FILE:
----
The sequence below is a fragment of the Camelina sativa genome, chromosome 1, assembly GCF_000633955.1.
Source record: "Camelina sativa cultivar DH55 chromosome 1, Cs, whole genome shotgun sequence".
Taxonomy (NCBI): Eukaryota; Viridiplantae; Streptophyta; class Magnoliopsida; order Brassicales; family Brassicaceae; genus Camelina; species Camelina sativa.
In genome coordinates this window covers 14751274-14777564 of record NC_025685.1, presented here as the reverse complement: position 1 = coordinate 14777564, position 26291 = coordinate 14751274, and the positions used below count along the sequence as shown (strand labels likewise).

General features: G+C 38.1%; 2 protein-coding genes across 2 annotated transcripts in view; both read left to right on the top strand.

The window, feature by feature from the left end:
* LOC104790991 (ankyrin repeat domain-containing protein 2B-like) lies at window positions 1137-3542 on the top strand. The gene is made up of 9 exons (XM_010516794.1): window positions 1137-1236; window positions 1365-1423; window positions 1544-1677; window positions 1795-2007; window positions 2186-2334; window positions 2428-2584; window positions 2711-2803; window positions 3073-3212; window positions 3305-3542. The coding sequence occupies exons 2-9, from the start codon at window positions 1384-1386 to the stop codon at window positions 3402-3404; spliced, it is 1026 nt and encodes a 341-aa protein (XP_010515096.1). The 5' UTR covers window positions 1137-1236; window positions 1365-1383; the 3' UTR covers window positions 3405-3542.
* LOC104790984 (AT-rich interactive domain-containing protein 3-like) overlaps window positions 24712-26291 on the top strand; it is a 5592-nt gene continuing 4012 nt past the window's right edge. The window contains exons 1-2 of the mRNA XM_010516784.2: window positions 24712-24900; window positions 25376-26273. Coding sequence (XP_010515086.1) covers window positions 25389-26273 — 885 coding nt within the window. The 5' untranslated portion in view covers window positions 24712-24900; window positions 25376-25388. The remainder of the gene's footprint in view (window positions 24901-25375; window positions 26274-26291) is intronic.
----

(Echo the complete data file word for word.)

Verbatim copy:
The sequence below is a fragment of the Camelina sativa genome, chromosome 1, assembly GCF_000633955.1.
Source record: "Camelina sativa cultivar DH55 chromosome 1, Cs, whole genome shotgun sequence".
Taxonomy (NCBI): Eukaryota; Viridiplantae; Streptophyta; class Magnoliopsida; order Brassicales; family Brassicaceae; genus Camelina; species Camelina sativa.
In genome coordinates this window covers 14751274-14777564 of record NC_025685.1, presented here as the reverse complement: position 1 = coordinate 14777564, position 26291 = coordinate 14751274, and the positions used below count along the sequence as shown (strand labels likewise).

General features: G+C 38.1%; 2 protein-coding genes across 2 annotated transcripts in view; both read left to right on the top strand.

The window, feature by feature from the left end:
* LOC104790991 (ankyrin repeat domain-containing protein 2B-like) lies at window positions 1137-3542 on the top strand. The gene is made up of 9 exons (XM_010516794.1): window positions 1137-1236; window positions 1365-1423; window positions 1544-1677; window positions 1795-2007; window positions 2186-2334; window positions 2428-2584; window positions 2711-2803; window positions 3073-3212; window positions 3305-3542. The coding sequence occupies exons 2-9, from the start codon at window positions 1384-1386 to the stop codon at window positions 3402-3404; spliced, it is 1026 nt and encodes a 341-aa protein (XP_010515096.1). The 5' UTR covers window positions 1137-1236; window positions 1365-1383; the 3' UTR covers window positions 3405-3542.
* LOC104790984 (AT-rich interactive domain-containing protein 3-like) overlaps window positions 24712-26291 on the top strand; it is a 5592-nt gene continuing 4012 nt past the window's right edge. The window contains exons 1-2 of the mRNA XM_010516784.2: window positions 24712-24900; window positions 25376-26273. Coding sequence (XP_010515086.1) covers window positions 25389-26273 — 885 coding nt within the window. The 5' untranslated portion in view covers window positions 24712-24900; window positions 25376-25388. The remainder of the gene's footprint in view (window positions 24901-25375; window positions 26274-26291) is intronic.